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Monday, 7 January, 2002, 18:13 GMT
Italian banks strike over euro
Strike notice in a bank in Rome
Closed: 90% of branches in big cities were affected
Italy's changeover to the euro hit another obstacle on Monday when bank workers staged a one-day strike.


This action will again hit citizens already subjected over the past days to exhausting delays

Citizens' lobbyist
The bank employees walked out over the way their employers have handled the transfer to the European single currency.

Workers say banks have not hired enough extra staff for the busy period. They are also demanding pay rises.

Use of the euro in Italy has already been slowed by sluggish distribution and marred by a cabinet row over the country's adoption of the currency, which has led to the resignation of the pro-European foreign minister, Renato Ruggiero.


Enormous queues, disorganisation and overwork for bank staff were the consequence of the thoughtlessness with which the banks tackled the roll-out of the new money

Union spokesman
Prime Minister Silvio Berlusconi took over his portfolio on Sunday.

The industrial action is the second taken by Italian bank employees this month - two unions staged a strike on 2 January to protest at delays over the renewal of a new labour contract although only a handful of offices were affected.

Banking unions say the strike this time has resulted in the closure of most bank branches.

"In major cities, more than 90% of the branches are closed," said Marcello Tocco, secretary general of the Fisac-CGIL trade union.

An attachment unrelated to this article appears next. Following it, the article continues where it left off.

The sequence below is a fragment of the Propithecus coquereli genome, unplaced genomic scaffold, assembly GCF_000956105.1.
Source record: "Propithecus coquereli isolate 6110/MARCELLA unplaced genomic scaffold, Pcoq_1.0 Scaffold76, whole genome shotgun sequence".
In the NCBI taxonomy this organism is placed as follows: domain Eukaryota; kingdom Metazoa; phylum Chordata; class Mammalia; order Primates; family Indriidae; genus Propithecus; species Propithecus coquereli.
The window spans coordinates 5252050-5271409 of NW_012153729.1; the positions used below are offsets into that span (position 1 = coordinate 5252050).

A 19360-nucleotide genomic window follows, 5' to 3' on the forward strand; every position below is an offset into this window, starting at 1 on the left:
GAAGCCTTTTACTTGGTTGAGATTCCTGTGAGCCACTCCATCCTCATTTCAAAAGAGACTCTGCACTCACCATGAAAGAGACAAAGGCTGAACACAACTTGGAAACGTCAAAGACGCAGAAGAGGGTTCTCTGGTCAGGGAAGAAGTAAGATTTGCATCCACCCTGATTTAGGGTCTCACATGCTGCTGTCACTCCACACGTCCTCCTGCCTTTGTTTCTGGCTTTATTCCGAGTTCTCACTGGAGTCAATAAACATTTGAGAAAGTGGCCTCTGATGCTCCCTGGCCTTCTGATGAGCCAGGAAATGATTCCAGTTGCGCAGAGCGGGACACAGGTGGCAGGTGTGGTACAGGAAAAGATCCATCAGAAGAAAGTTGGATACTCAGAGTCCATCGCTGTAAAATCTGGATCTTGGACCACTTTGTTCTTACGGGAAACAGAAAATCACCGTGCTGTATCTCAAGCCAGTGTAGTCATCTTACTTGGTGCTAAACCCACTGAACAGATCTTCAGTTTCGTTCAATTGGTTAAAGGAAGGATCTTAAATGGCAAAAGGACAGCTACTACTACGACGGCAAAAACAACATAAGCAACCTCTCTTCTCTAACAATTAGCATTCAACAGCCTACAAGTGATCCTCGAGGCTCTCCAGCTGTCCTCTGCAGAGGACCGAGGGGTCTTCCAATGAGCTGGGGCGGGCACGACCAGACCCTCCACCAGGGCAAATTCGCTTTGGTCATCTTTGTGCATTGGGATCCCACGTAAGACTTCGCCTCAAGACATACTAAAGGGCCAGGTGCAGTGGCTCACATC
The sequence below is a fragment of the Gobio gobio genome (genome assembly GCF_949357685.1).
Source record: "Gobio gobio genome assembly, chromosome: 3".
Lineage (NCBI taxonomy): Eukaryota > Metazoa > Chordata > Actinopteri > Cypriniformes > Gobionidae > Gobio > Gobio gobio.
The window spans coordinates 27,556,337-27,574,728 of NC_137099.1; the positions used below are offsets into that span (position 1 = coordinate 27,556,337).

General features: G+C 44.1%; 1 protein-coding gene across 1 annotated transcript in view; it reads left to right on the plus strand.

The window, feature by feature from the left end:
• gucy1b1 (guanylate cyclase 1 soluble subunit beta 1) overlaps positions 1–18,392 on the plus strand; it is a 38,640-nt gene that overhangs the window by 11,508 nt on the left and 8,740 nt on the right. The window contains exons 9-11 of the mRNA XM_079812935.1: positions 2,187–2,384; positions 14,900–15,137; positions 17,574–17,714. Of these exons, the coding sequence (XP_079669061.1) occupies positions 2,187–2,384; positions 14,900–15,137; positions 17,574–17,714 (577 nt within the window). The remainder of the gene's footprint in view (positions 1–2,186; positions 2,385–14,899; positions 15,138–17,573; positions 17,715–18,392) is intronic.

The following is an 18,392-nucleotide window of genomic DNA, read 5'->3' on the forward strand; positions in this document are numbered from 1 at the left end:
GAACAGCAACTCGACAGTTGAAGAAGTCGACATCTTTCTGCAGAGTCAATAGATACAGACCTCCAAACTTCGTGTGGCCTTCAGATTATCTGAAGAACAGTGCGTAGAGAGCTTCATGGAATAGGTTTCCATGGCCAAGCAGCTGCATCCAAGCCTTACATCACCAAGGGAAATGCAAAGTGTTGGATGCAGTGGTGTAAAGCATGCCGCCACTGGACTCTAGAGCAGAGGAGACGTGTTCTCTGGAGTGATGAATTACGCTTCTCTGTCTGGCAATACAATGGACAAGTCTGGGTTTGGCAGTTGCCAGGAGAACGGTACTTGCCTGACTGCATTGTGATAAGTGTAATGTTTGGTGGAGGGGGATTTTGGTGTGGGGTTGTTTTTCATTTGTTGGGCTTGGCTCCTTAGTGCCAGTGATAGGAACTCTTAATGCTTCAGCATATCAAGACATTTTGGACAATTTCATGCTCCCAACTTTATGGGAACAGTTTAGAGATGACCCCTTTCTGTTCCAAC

Sales glitch

As annual sales got under way, shopkeepers warned the strike would exacerbate their problems.

Silvio Berlusconi
Berlusconi: Now also foreign minister after a row over the euro
They are already short of euros but are under pressure to give customers - spending lire - the new currency in change.

Many banks failed to convert cash dispensers ahead of the changeover and long queues on 1 January, when the euro was launched, sparked angry disputes in Rome, Naples and Palermo which required police intervention.

Shoppers were also unhappy.

Giustino Trincia, from the citizens' lobby, Cittadinanzattiva, said: "With all due respect for the right to strike, this action will again hit citizens already subjected over the past days to exhausting delays."

But, Eligio Boni, secretary general of one of the unions, Fiba-CISL, blamed the Italian Banking Association (ABI) for the conditions which had led to the industrial action.

'Thoughtlessness'

"Enormous queues, disorganisation and overwork for bank staff were the consequence of the thoughtlessness with which the ABI had tackled the roll-out of the new money," he said.

But the ABI argued the union demands were the result of "unjustified alarmism" and stressed striking at this "extremely delicate" time was irresponsible.

Despite the euro's rocky debut in Italy, the prime minister said on Monday that his administration remained fully committed to the currency.

But BBC Rome correspondent David Willey says it is unclear how Mr Berlusconi will manage to do the job of the foreign minister whilst simultaneouly handling his own portfolio.

See also:

07 Jan 02 | Europe
Berlusconi says Italy backs EU
07 Jan 02 | Europe
European press review
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